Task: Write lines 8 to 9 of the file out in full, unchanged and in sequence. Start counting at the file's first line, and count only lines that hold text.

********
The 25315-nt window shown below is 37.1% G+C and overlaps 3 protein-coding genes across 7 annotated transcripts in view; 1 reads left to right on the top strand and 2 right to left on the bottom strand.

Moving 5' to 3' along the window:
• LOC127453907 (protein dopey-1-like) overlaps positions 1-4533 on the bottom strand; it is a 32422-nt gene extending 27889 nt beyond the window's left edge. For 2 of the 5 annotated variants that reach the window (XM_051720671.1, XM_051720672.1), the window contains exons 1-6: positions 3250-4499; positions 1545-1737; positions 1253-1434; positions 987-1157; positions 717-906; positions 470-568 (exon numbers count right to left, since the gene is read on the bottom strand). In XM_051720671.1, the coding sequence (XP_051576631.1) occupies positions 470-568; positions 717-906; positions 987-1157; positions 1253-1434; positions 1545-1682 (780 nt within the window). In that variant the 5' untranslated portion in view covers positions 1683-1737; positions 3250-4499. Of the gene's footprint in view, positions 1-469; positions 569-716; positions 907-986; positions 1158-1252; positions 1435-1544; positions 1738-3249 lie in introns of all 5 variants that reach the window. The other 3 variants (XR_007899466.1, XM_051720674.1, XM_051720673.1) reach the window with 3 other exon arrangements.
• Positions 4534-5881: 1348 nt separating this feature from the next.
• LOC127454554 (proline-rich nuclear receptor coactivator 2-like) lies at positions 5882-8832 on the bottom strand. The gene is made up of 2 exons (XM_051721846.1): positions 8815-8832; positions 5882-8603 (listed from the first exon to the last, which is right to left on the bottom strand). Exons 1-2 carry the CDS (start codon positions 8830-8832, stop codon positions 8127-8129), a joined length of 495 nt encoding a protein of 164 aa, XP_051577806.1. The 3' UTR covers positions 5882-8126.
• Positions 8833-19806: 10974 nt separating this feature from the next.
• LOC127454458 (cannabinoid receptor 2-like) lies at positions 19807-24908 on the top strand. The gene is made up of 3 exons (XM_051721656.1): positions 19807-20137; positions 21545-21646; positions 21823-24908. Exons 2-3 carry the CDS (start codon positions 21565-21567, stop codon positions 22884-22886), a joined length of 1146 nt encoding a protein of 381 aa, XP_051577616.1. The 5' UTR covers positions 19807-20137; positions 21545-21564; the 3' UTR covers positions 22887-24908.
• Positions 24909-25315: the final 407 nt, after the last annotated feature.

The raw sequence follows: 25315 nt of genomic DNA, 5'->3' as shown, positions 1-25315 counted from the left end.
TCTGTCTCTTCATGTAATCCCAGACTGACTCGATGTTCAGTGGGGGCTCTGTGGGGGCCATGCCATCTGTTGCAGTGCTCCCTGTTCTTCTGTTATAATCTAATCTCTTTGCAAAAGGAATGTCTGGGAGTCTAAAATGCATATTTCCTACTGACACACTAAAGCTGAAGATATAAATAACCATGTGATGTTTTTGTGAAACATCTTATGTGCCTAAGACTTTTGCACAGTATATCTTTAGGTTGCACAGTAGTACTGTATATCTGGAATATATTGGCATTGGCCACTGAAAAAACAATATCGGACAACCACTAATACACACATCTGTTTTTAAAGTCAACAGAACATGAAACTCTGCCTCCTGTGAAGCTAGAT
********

• Positions 24909-25315: the final 407 nt, after the last annotated feature.

The raw sequence follows: 25315 nt of genomic DNA, 5'->3' as shown, positions 1-25315 counted from the left end.